back to article TJX agrees to pay banks $41m to cover Visa losses

TJX, the US retailing giant, has agreed to reimburse banks nearly $41m in losses stemming from the theft of as many as 100 million credit- and debit-card accounts in the world's largest data breach. The tentative deal, which still must be approved by issuers representing 80 per cent of affected Visa cards, calls for TJX to pay …

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Pirate

WEP is essential

"Among other things, the company protected wireless networks with Wired Equivalent Privacy, an encryption scheme that can be broken in less than an hour using off-the-shelf hardware and software"

If you use WPA, you can't play network games on your Nintendo DS during your lunch break! Who cares about data protection, staff welfare comes top...

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Thumb Up

Much cheapness

Pity they 'TJX' did not try and save even more and outsource to China, that would have been fun.

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Anonymous Coward

40 mill, that's it?

For the love of Christ! Talk about a slap on the wrists! Those bastards should be run out of business for being that f-ing stupid. I've worked cleanup on several smaller security breaches, involving credit card theft and proportionately, that is nothing compared to the fines that are being handed down by the CPI folks, to vendors who have had problems.

One merchant I worked for spent over 100,000 dollars in fines, fees and other associated costs over 20 fraudulently utilized credit cards, that were ultimately traced back to their establishment. While the fines, in my opinion, were a little on the heavy side for such a small merchant, 40 mil is nothing for a giant like TJX. And when you look at the number of cards compromised vs the penality they received, compared to the fines that smaller merchants are getting, TJ Max is essentially getting a free pass for fucking up.

What the hell is wrong with this picture?!

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Pirate

Peanuts

Peanuts , compared to the undeclared annual fraud losses to all tourist users of Mastercard and Visa for many foreign banks funding the wealthy lifestyle of a number of very well connected thieves and pirates in those two countries alone!

The thieves in both those two countries make the 419'ers in Nigeria look like they have yet to graduate from kindergarten and have very deep hooks with extensive payola scams into the numerous government and assorted bank officials as well !

What price a choice ?

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Pirate

@bws

"And when you look at the number of cards compromised vs the penality they received"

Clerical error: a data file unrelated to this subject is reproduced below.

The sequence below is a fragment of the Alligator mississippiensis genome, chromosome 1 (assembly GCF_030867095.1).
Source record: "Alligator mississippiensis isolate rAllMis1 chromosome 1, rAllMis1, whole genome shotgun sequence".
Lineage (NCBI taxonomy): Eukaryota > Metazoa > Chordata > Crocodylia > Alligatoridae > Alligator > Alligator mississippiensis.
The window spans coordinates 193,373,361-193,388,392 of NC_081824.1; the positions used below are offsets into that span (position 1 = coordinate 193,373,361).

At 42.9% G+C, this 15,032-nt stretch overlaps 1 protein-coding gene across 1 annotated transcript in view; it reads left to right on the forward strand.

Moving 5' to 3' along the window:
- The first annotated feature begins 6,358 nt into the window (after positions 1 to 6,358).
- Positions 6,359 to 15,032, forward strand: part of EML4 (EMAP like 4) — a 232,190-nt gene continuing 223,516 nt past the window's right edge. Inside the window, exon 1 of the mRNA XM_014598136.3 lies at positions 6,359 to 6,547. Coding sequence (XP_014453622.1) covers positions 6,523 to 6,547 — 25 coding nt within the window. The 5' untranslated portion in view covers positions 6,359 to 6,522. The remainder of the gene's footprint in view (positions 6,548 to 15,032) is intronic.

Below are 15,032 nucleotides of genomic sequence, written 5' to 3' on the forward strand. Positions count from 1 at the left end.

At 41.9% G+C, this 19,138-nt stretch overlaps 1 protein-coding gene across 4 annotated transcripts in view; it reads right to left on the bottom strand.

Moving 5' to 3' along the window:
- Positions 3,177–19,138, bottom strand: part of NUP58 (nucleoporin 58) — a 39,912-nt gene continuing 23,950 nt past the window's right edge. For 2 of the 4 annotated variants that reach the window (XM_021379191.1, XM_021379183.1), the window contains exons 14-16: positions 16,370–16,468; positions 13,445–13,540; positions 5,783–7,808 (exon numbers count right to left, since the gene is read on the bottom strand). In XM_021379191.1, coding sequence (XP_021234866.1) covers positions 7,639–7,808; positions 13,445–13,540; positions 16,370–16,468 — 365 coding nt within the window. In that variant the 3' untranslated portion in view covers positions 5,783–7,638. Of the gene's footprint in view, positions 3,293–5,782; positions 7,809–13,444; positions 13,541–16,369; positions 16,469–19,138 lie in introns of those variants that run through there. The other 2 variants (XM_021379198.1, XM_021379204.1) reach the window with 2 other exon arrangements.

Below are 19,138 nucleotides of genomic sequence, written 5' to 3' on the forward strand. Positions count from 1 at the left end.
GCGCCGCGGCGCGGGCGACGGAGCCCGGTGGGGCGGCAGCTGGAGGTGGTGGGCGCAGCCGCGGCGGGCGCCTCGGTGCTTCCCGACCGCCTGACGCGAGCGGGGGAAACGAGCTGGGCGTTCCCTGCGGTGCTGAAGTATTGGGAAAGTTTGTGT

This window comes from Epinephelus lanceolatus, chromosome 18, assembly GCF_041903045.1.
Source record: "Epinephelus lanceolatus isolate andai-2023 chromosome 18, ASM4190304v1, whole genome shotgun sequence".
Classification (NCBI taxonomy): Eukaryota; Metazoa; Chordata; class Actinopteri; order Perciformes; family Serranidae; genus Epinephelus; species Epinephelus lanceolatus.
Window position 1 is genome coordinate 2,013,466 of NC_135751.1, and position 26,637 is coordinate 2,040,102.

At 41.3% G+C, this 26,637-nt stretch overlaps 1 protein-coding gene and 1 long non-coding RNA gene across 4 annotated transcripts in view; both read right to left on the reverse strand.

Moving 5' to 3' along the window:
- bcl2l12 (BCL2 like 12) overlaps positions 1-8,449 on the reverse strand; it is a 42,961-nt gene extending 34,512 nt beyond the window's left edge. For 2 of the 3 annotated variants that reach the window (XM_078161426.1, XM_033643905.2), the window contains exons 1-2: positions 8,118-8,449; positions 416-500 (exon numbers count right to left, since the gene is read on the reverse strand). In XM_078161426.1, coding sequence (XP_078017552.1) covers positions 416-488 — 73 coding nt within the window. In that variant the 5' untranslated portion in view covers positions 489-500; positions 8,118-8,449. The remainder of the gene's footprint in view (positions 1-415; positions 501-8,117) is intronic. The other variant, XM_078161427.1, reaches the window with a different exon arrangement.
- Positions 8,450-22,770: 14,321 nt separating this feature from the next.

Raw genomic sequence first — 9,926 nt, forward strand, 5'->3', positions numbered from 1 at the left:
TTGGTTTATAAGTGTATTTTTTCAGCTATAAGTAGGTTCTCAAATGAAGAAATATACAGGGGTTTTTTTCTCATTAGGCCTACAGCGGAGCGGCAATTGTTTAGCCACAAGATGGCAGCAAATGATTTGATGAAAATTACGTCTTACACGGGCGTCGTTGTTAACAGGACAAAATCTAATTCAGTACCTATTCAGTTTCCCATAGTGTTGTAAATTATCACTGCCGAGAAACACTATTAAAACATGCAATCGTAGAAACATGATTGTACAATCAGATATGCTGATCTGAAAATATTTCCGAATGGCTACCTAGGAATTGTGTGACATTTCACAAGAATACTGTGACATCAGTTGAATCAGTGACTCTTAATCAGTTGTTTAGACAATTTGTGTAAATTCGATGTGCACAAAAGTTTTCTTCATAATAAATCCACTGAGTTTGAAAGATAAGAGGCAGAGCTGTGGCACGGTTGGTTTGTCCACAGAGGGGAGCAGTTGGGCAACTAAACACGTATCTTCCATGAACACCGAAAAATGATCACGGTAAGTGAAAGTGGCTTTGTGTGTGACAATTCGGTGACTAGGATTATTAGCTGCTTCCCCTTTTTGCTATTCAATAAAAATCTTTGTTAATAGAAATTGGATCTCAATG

even with my shoddy maths, i make that less than a dollar a card. disgraceful.

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Anonymous Coward

@Andy

I agree with you completely, which is why I am so outraged with what I feel is a slap on the wrist, for a corporation like TJ Max. Personally, I think the fine should have been 20 times higher. Secondly, I think the credit card companies should have gotten spanked, too. If their cards weren't so easily duplicated, either physically or by electronic means (eCommerce), then maybe we wouldn't be in the mess we are today.

Furthermore, if they weren't so stupid and were dealing credit cards out to every fool with a pulse then maybe we wouldn't be paying loan-shark-like interest rates.

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RW
Unhappy

TJX is brain dead as far as IT is concerned

A late comment but perhaps of interest: I went into a TJX store today, a "Winners/Homesense" place. To my delight they had a stock of excellent Costa Rican Terrazu coffee. When I went to pay, however, the bastards tried to nail me for both provincial and federal sales taxes. (Geographic reference: British Columbia, in Canada)

Coffee beans are subject to neither of these taxes. It took 5–10 minutes for the cashier to figure out the rather elaborate sequence of keystrokes necessary to override what the TJX computer thought the tax status of these goods was.

I don't understand why this was a problem, since every store in BC has to cope with the fact that some goods are not taxed at all, some get only provincial sales tax, some only federal, and some both. (Except food items, most items fall into the last category.) What I smell is an underhanded way to collect taxes that may never be remitted to the relevant government. But it may be, like their credit card data fiasco, simple incompetence.

Another data point re corporate IT incompetence.

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